What is a word and what is then what ?

  • Thread starter Langbein
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What is a "word" and what is then "what" ?

When I went to school the teacher told me that there were sentences and there were words and that these items were used to express some "meaning".

But he never explained me really what a sentence is, except to be a sequence of words, and he never told me what a word is, just how they were used.

As an example, lets take this small little word "what" and ask "what is what" ?

How can this word be explained as what it is ? How can the term "word" be explained as a general term, not as used for only one function.
 

Answers and Replies

  • #2
cristo
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and he never told me what a word is
A word is a sequence of letters, which is then given a meaning in the certain language that one is creating.
 
  • #3
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they are sounds that help two entities communicate or relate or describe things to each other such as

objects/ actions/characteristics/behaviours/properties
 
  • #4
AKG
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You don't know what words and sentences are?
 
  • #5
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Words (and sentences) only have demonstrable meaning according to their function in a given context. They are abstract symbols (written, verbal, or sign language) for existent things.

In other words, the word "what" has no demonstrable meaning outside of its use in a specific context. For example if I said, "that music is bad!" I could mean it is great or terrible depending upon the emotional inflextion I use in any given instance.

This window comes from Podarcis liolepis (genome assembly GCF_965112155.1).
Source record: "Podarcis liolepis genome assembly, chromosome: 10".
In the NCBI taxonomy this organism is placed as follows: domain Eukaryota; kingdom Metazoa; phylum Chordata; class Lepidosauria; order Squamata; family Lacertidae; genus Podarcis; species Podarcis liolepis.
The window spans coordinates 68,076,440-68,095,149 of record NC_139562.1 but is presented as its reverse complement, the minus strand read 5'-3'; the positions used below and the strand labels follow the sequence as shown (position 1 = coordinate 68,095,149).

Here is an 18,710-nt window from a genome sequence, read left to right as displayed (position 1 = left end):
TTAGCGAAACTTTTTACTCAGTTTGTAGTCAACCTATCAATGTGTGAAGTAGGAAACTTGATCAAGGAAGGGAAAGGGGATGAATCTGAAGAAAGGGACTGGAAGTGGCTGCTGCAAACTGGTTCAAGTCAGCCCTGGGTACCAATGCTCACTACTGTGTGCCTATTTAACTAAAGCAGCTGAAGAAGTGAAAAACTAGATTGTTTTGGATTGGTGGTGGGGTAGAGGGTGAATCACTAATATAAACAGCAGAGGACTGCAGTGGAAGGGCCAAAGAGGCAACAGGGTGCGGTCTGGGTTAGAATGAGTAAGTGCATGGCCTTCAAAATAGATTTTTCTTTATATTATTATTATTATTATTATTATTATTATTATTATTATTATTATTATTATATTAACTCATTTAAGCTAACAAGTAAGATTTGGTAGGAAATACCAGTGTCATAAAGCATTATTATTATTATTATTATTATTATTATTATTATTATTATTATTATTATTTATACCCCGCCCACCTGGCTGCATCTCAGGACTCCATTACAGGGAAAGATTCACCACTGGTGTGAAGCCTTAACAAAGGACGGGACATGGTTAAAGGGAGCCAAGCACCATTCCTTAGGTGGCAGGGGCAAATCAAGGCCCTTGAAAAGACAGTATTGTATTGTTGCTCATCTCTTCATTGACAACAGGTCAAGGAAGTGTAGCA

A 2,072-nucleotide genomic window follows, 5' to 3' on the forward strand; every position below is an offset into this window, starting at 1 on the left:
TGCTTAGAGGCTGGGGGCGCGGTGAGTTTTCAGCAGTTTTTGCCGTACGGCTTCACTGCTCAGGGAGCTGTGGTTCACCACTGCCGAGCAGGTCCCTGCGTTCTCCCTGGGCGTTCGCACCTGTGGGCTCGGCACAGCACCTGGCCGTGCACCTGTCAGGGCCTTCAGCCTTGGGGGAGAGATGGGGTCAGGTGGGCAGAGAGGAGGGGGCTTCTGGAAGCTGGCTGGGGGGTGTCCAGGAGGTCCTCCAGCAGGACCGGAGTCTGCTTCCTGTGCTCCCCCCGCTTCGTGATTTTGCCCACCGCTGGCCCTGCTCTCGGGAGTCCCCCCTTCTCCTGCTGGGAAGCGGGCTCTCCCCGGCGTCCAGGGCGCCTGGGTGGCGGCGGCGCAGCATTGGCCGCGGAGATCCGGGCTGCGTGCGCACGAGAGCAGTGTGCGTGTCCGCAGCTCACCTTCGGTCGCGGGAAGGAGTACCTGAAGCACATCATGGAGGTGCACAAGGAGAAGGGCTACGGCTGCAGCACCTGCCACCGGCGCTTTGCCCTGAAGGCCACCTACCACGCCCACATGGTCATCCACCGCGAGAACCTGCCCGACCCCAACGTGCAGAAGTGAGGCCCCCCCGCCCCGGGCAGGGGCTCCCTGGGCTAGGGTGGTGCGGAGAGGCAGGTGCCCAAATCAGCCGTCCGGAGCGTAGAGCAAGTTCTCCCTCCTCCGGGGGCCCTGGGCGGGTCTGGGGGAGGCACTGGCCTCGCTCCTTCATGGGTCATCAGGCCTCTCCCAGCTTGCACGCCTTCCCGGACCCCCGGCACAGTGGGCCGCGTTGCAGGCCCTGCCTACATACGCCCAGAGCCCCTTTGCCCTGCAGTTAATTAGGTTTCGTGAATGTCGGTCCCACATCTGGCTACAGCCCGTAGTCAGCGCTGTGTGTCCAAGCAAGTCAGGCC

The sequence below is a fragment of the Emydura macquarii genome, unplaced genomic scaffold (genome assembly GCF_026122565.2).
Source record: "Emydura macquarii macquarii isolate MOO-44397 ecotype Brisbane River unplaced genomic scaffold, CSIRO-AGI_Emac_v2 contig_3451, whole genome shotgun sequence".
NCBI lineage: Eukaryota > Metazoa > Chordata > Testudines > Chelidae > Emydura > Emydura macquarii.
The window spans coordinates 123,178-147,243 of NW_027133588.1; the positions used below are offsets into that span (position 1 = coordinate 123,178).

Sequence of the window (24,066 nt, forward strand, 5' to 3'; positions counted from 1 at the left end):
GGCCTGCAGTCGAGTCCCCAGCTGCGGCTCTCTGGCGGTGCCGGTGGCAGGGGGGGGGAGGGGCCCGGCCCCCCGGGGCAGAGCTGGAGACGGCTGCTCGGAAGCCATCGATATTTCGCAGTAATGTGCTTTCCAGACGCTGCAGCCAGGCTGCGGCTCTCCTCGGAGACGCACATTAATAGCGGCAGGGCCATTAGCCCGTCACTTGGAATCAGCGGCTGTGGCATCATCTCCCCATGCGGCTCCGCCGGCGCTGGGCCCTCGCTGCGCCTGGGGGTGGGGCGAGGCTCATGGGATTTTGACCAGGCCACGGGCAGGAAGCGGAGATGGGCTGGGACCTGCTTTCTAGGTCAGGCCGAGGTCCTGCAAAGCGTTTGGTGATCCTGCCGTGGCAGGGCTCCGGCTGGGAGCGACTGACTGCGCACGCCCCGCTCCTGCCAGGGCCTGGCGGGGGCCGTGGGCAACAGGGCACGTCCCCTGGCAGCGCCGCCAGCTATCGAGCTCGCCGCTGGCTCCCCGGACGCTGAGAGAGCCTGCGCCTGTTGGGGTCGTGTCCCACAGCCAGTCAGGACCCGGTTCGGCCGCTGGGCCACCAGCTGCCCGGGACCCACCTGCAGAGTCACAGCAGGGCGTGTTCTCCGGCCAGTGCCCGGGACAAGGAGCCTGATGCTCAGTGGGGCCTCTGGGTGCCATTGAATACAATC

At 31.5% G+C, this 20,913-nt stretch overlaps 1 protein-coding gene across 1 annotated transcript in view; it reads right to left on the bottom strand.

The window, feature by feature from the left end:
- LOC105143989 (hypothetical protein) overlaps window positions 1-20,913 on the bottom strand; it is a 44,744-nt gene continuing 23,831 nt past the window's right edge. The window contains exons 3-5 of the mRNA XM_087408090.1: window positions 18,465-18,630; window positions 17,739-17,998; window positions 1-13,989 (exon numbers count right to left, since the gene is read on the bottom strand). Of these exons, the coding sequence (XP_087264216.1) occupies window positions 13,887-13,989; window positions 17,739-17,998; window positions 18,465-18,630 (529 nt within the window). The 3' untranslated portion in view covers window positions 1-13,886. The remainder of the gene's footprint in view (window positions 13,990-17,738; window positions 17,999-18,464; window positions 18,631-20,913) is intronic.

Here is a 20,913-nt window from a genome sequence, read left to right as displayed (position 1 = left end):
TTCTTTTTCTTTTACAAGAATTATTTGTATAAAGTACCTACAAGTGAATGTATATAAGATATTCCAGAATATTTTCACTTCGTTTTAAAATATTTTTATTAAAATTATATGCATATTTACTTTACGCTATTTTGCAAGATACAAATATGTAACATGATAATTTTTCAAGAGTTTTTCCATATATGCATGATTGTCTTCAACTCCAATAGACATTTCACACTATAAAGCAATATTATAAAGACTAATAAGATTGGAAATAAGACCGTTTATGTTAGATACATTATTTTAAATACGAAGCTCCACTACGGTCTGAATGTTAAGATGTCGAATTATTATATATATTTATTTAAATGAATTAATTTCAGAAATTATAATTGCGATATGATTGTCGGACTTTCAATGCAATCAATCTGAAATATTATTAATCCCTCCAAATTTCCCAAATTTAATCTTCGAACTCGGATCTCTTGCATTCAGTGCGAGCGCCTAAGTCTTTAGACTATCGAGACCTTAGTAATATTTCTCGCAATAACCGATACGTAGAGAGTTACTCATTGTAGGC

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  • #6
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Words are written/spoken symbols or representations.
Sentences are a written/spoken series of symbols that have meaning as a unit.

See also: linguistics, semiotics
 
  • #7
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Am I the only one who finds these types of posts to just be practical jokes?
 
  • #8
honestrosewater
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Langbein, what kind of answer are you looking for? You are getting linguistics-type answers, though linguistics can give much more detailed answers backed by developed scientific theories, but then this discussion should move to https://www.physicsforums.com/forumdisplay.php?f=85" [Broken].

Do you instead want an answer from the philosophy of language? I'm not sure how much it would have to say about the words and sentences themselves. I think it might be more concerned with meaning, its nature, how it relates to speakers and their beliefs, how it relates to the world, and so on.
 
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  • #9
AKG
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Can you think of an example where a fair number of people would be genuinely confused as to whether some given thing was a word or not? Can you think of an example where a fair number of people would be genuinely confused as to whether some given thing was a sentence or not? Can you think of an example where someone uses the word "what" in a sentence, and a fair number of people can't grasp the meaning of the sentence because they're confused by the word "what"? Probably not, at least not an interesting example. We know what words and sentences are, and we know what "what" means. You seem to want an explicit description/definition for these things. But this isn't philosophically interesting, I think it barely passes for being philosophical. The questions you're asking seem to be the kind I'd ask my little sister when I'm trying to bug her. trajan22, you could be right.
 

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